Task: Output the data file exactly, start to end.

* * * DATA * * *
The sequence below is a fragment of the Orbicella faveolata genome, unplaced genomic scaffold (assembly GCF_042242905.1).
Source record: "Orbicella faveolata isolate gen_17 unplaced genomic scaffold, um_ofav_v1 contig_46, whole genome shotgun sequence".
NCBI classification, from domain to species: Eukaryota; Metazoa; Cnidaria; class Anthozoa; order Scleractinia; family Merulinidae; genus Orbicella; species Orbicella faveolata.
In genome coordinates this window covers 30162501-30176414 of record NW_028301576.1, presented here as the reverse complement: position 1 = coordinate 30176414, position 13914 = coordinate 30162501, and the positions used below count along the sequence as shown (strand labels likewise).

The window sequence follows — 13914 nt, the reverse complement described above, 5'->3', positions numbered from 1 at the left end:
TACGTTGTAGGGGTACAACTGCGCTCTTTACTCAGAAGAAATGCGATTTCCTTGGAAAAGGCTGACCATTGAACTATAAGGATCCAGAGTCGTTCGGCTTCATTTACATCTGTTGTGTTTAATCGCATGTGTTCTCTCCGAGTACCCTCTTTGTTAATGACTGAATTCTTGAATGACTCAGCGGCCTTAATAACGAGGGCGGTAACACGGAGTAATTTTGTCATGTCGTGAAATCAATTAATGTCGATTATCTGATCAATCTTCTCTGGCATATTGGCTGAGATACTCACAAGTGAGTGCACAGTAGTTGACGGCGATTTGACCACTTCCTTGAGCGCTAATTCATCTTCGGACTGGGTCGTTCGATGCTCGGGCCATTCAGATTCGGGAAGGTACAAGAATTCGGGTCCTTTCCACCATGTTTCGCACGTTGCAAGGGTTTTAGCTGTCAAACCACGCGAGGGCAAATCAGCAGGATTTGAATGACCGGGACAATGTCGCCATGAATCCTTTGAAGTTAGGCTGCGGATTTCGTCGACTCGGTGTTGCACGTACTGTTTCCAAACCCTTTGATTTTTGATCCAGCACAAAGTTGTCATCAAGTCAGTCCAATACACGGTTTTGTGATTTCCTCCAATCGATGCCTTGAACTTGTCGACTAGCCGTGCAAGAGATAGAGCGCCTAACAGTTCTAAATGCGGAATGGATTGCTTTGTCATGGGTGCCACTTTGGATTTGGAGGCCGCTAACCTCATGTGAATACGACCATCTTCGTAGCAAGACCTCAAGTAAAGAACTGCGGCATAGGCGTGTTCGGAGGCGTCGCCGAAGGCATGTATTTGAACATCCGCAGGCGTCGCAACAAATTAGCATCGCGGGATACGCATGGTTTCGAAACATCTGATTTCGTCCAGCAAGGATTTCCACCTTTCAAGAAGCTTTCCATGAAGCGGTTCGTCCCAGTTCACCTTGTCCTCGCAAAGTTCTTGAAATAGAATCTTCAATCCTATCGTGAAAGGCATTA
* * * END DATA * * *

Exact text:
The sequence below is a fragment of the Orbicella faveolata genome, unplaced genomic scaffold (assembly GCF_042242905.1).
Source record: "Orbicella faveolata isolate gen_17 unplaced genomic scaffold, um_ofav_v1 contig_46, whole genome shotgun sequence".
NCBI classification, from domain to species: Eukaryota; Metazoa; Cnidaria; class Anthozoa; order Scleractinia; family Merulinidae; genus Orbicella; species Orbicella faveolata.
In genome coordinates this window covers 30162501-30176414 of record NW_028301576.1, presented here as the reverse complement: position 1 = coordinate 30176414, position 13914 = coordinate 30162501, and the positions used below count along the sequence as shown (strand labels likewise).

The window sequence follows — 13914 nt, the reverse complement described above, 5'->3', positions numbered from 1 at the left end:
TACGTTGTAGGGGTACAACTGCGCTCTTTACTCAGAAGAAATGCGATTTCCTTGGAAAAGGCTGACCATTGAACTATAAGGATCCAGAGTCGTTCGGCTTCATTTACATCTGTTGTGTTTAATCGCATGTGTTCTCTCCGAGTACCCTCTTTGTTAATGACTGAATTCTTGAATGACTCAGCGGCCTTAATAACGAGGGCGGTAACACGGAGTAATTTTGTCATGTCGTGAAATCAATTAATGTCGATTATCTGATCAATCTTCTCTGGCATATTGGCTGAGATACTCACAAGTGAGTGCACAGTAGTTGACGGCGATTTGACCACTTCCTTGAGCGCTAATTCATCTTCGGACTGGGTCGTTCGATGCTCGGGCCATTCAGATTCGGGAAGGTACAAGAATTCGGGTCCTTTCCACCATGTTTCGCACGTTGCAAGGGTTTTAGCTGTCAAACCACGCGAGGGCAAATCAGCAGGATTTGAATGACCGGGACAATGTCGCCATGAATCCTTTGAAGTTAGGCTGCGGATTTCGTCGACTCGGTGTTGCACGTACTGTTTCCAAACCCTTTGATTTTTGATCCAGCACAAAGTTGTCATCAAGTCAGTCCAATACACGGTTTTGTGATTTCCTCCAATCGATGCCTTGAACTTGTCGACTAGCCGTGCAAGAGATAGAGCGCCTAACAGTTCTAAATGCGGAATGGATTGCTTTGTCATGGGTGCCACTTTGGATTTGGAGGCCGCTAACCTCATGTGAATACGACCATCTTCGTAGCAAGACCTCAAGTAAAGAACTGCGGCATAGGCGTGTTCGGAGGCGTCGCCGAAGGCATGTATTTGAACATCCGCAGGCGTCGCAACAAATTAGCATCGCGGGATACGCATGGTTTCGAAACATCTGATTTCGTCCAGCAAGGATTTCCACCTTTCAAGAAGCTTTCCATGAAGCGGTTCGTCCCAGTTCACCTTGTCCTCGCAAAGTTCTTGAAATAGAATCTTCAATCCTATCGTGAAAGGCATTA